However, on the other side of John Thompson, in House number 206, was living Fannie's other daughter, "Wayne", (Penny Wayne), 18, and her husband, Will Davis,19, with their baby son, Claude, 13 months old.
These were my Great-Grandparents, both who lived to meet me.
Beside the Davis's lived the family of Joe and Mattie Holt and their 18 month old son, James. Mattie was the sister of Will Davis.
Below is a fragment from a 1969 map of Wiscassett Mills Housing. While a long time after 1910, it does show clearly, this section of the Salisbury Road before several changes, like the Hwy 52 Bypass that was built in front of where the Service Station sat (and still does) in the upper left corner of this map portion, right before 518.
Now, a Harris Teeter shopping complex took out the first three houses on Leslie Street and the entire area of Sycamore Street, which I don't even remember existing, and an Eckerds/Right Aid now Walgreens took out the Shell Station between Salisbury Ave and Chestnut Street, and all of the houses on that side of Chestnut Street.
The addresses listed for Brantley Thompson, John Clark Thompson, Will Davis and Joe Holt in the 1910 census, houses 204,206, 208 and 210, were gone far before this map was drawn, but should have been located in that section of street between Salisbury Avenue and Leslie Street, or, perhaps Leslie Street may have been the original trajectory. It seems, though, that between the road labeled "US", which was the old Hwy 52 (and Second Street), where Salisbury Ave begins, and the one labeled just "ST.", which was first street, would have been the 100 block and the section between First Street and Depot Street, (where Chesnut ends), would be the 200 block. House number 518 is the first dwelling actually on Salisbury Avenue/ Road in this except, and still is. It began as a farm house and was adapted into the mill vilage built around it, as it was once occupied by my first husbands grandparents, as we had seen a picture of it, still somewhere in our family possessions, of the house with only fields around it, before the mill village was built, and not yet underpinned, crops climbing the hill instead of cottages.
When I was small, I remember my Great Grandparents living at 106 Chestnut Street. Those houses have also been demolished and the entire block is now a bank, with the bank itself having located where 710 stands and my Great Grandparents home being paved over for the ATM parking lot.
The above except, from 1927, is much closer in time to 1910. This blowup shows Salisbury Avenue, at that time called Salisbury Street, between Second (which would become Hwy 52) and Depot Streets, crossing 1st Street. It shows W. Davis, or Will, living at 261 Salisbury St. Chestnut Street had not been built yet, but in a blow up, one could see Leslie Street existed at this time. Of note, J. Mauldin, or Jonah Mauldin, lived just across the street at 252 Salisbury Street. Jonah Mauldin is also my Great Grandfather. Here, in 1927, Will's son would be 15 and Jonah's daugther would be 18. A few years down the road they would marry.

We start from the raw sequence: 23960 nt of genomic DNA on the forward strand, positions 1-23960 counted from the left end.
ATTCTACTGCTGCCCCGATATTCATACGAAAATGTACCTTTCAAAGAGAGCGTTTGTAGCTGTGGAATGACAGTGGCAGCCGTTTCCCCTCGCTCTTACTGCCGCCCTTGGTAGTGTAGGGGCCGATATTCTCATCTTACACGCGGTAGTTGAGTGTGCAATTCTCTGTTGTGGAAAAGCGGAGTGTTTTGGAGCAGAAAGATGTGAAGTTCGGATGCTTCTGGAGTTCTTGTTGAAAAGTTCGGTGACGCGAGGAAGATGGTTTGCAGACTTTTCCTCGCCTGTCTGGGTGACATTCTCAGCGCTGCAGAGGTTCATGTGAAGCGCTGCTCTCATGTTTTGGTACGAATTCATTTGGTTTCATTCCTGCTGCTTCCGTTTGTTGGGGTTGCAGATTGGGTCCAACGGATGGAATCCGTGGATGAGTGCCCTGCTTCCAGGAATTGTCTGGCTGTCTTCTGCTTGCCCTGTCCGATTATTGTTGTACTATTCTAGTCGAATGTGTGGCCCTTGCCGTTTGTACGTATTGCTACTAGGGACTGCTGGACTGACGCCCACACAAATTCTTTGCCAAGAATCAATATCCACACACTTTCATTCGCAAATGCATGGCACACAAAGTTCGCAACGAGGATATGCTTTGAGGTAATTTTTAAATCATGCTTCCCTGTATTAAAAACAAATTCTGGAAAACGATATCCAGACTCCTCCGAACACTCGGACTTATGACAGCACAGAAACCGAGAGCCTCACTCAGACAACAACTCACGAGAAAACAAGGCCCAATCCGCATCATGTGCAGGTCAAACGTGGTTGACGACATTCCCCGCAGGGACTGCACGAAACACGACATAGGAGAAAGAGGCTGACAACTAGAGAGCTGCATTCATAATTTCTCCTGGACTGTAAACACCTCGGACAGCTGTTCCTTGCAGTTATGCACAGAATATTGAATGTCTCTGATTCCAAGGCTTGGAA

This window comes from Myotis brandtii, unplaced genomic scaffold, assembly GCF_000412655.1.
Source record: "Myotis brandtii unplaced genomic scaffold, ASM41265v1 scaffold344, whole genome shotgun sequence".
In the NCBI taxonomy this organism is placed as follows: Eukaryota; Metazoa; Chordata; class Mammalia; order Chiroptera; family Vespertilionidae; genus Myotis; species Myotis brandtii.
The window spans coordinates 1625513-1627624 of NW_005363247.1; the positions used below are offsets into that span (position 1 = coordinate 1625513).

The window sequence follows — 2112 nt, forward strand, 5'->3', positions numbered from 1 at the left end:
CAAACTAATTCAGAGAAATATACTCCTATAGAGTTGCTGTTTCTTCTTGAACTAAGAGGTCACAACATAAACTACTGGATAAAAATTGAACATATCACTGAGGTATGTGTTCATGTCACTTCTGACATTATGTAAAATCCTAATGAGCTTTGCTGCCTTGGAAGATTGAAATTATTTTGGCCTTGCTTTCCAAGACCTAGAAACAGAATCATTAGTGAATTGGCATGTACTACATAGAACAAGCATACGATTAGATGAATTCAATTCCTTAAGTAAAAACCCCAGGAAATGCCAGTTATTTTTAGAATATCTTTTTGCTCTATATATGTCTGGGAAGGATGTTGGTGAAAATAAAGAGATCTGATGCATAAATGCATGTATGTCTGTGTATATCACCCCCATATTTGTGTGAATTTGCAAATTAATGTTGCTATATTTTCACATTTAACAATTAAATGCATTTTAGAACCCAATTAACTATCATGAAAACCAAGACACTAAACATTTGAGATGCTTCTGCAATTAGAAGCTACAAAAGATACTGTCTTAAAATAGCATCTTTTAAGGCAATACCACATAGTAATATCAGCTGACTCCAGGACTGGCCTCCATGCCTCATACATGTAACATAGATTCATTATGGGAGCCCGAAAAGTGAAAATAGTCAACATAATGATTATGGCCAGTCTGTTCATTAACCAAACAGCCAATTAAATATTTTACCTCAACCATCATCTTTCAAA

A larger view shows how Salisbury Street related to the rest of the neighborhood. It met with First on its eastern end and headed out of town to the northwest after crossing Little Long Creek on the west. Before its trek towards Salisbury, the city it was named for, it made a curve around the factory buildings and crossed before a massive pond, which is now an abandoned parking lot. Another, smaller pond, is seen located among the buildings on the left labeled 'Wiscassett Mills'. There are railroad tracks between First Street and the neighborhood to the east, which climbs a steep hill and contained roads named Cannon, McGill, Webb and East Streets. Horizontal to Salisbury lie Lefler to the north of Salisbury and Ludlow to the south and Glenn south of Ludlow. Near the lower right corner of this portion one can see a building labeled Wiscassett Hosiery Mill and dead center, two blocks east of that, is a block labeled playground, with a building labeled 'Pavillion'. This is amazing to me. The park/playground is still there to this day. As I am a grandmother and take my grandchildren there to play, this means this playground and Pavillion entertained at least 5 generations of my family, My grandparents, my Mother and her siblings, myself, my children and my grandchildren. Across the street from the park, where the YMCA now stands as it did during my childhood, are a School and the Wiscassett Nurses home nestled between two residences, John Fulton and W. A. Smith. There is also another school on the next corner adjacent to the School that became the YMCA, next to the Methodist Church, which also still stands.
A view of the map in its entirety can be viewed Here .